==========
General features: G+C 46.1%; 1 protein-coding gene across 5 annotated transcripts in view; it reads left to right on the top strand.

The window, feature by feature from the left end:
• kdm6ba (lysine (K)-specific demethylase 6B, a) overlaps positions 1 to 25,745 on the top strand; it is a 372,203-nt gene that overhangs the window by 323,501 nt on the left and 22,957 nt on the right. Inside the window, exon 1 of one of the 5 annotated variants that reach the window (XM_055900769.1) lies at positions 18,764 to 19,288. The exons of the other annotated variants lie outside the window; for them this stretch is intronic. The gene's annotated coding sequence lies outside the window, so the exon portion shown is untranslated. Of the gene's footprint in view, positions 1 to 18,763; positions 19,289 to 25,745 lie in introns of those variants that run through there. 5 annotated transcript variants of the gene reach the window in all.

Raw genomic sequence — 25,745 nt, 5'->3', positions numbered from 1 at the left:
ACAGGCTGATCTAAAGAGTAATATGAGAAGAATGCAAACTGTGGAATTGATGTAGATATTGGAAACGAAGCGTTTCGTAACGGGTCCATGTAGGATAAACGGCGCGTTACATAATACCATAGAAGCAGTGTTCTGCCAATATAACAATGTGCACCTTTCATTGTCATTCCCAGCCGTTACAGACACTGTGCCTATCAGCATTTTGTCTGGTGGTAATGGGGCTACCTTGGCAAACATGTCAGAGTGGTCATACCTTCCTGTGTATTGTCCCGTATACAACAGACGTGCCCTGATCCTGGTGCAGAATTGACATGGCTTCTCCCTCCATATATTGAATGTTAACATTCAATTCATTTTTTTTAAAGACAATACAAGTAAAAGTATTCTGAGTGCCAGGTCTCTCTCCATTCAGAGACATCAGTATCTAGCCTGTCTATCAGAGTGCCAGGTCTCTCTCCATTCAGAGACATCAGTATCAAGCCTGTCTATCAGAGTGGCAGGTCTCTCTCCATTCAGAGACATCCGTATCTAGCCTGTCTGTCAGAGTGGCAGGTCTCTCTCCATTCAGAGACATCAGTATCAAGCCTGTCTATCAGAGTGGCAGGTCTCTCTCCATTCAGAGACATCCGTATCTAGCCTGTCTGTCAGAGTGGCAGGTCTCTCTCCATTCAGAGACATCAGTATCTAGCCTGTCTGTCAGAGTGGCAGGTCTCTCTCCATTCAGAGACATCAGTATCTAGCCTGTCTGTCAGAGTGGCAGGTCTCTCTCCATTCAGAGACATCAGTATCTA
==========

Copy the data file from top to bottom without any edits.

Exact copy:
General features: G+C 46.1%; 1 protein-coding gene across 5 annotated transcripts in view; it reads left to right on the top strand.

The window, feature by feature from the left end:
• kdm6ba (lysine (K)-specific demethylase 6B, a) overlaps positions 1 to 25,745 on the top strand; it is a 372,203-nt gene that overhangs the window by 323,501 nt on the left and 22,957 nt on the right. Inside the window, exon 1 of one of the 5 annotated variants that reach the window (XM_055900769.1) lies at positions 18,764 to 19,288. The exons of the other annotated variants lie outside the window; for them this stretch is intronic. The gene's annotated coding sequence lies outside the window, so the exon portion shown is untranslated. Of the gene's footprint in view, positions 1 to 18,763; positions 19,289 to 25,745 lie in introns of those variants that run through there. 5 annotated transcript variants of the gene reach the window in all.

Raw genomic sequence — 25,745 nt, 5'->3', positions numbered from 1 at the left:
ACAGGCTGATCTAAAGAGTAATATGAGAAGAATGCAAACTGTGGAATTGATGTAGATATTGGAAACGAAGCGTTTCGTAACGGGTCCATGTAGGATAAACGGCGCGTTACATAATACCATAGAAGCAGTGTTCTGCCAATATAACAATGTGCACCTTTCATTGTCATTCCCAGCCGTTACAGACACTGTGCCTATCAGCATTTTGTCTGGTGGTAATGGGGCTACCTTGGCAAACATGTCAGAGTGGTCATACCTTCCTGTGTATTGTCCCGTATACAACAGACGTGCCCTGATCCTGGTGCAGAATTGACATGGCTTCTCCCTCCATATATTGAATGTTAACATTCAATTCATTTTTTTTAAAGACAATACAAGTAAAAGTATTCTGAGTGCCAGGTCTCTCTCCATTCAGAGACATCAGTATCTAGCCTGTCTATCAGAGTGCCAGGTCTCTCTCCATTCAGAGACATCAGTATCAAGCCTGTCTATCAGAGTGGCAGGTCTCTCTCCATTCAGAGACATCCGTATCTAGCCTGTCTGTCAGAGTGGCAGGTCTCTCTCCATTCAGAGACATCAGTATCAAGCCTGTCTATCAGAGTGGCAGGTCTCTCTCCATTCAGAGACATCCGTATCTAGCCTGTCTGTCAGAGTGGCAGGTCTCTCTCCATTCAGAGACATCAGTATCTAGCCTGTCTGTCAGAGTGGCAGGTCTCTCTCCATTCAGAGACATCAGTATCTAGCCTGTCTGTCAGAGTGGCAGGTCTCTCTCCATTCAGAGACATCAGTATCTA